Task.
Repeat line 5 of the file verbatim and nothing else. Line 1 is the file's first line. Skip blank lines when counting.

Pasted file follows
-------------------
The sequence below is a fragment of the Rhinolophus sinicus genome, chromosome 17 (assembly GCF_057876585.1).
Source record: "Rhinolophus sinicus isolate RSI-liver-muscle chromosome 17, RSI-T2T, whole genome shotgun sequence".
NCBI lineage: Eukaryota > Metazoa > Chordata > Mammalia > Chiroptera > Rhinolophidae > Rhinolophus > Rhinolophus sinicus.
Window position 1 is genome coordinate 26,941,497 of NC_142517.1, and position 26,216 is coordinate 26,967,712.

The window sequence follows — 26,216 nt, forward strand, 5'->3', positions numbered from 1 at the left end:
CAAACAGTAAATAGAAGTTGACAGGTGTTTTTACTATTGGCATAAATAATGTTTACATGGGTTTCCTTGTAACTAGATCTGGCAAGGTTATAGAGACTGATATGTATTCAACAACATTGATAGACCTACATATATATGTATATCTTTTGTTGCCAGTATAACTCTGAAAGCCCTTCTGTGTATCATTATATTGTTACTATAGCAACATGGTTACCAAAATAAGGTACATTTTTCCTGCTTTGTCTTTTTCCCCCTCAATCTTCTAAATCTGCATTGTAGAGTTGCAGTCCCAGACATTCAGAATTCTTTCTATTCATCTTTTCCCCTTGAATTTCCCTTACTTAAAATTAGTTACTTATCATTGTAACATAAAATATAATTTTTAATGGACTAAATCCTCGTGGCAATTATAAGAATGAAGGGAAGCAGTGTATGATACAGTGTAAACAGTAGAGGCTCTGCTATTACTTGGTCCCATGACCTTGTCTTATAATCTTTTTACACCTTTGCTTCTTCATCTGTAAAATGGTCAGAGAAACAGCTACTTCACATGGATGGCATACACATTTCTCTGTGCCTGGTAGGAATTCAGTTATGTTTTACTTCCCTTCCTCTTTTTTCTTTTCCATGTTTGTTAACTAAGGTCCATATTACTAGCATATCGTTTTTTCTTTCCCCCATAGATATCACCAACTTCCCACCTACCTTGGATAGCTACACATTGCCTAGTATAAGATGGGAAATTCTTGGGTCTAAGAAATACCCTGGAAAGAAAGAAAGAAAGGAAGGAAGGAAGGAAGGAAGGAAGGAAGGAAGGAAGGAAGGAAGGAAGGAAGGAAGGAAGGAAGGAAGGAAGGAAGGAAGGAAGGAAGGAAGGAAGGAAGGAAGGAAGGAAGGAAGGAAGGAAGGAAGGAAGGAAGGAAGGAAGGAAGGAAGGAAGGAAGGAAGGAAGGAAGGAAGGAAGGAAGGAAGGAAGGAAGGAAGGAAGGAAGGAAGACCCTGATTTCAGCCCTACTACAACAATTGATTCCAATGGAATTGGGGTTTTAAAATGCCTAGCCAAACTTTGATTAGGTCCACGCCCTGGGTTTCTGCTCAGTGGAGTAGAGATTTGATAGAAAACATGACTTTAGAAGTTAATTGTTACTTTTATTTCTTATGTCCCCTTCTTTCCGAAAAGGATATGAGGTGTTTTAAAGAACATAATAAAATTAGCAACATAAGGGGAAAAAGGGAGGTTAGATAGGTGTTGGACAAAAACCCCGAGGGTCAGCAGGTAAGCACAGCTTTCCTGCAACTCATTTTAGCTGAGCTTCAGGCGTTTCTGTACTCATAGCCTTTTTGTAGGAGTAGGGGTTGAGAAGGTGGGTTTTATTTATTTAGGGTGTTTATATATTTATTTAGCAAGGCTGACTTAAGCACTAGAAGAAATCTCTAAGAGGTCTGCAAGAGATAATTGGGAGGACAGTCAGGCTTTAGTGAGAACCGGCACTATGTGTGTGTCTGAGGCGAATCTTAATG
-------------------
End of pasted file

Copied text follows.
The window sequence follows — 26,216 nt, forward strand, 5'->3', positions numbered from 1 at the left end: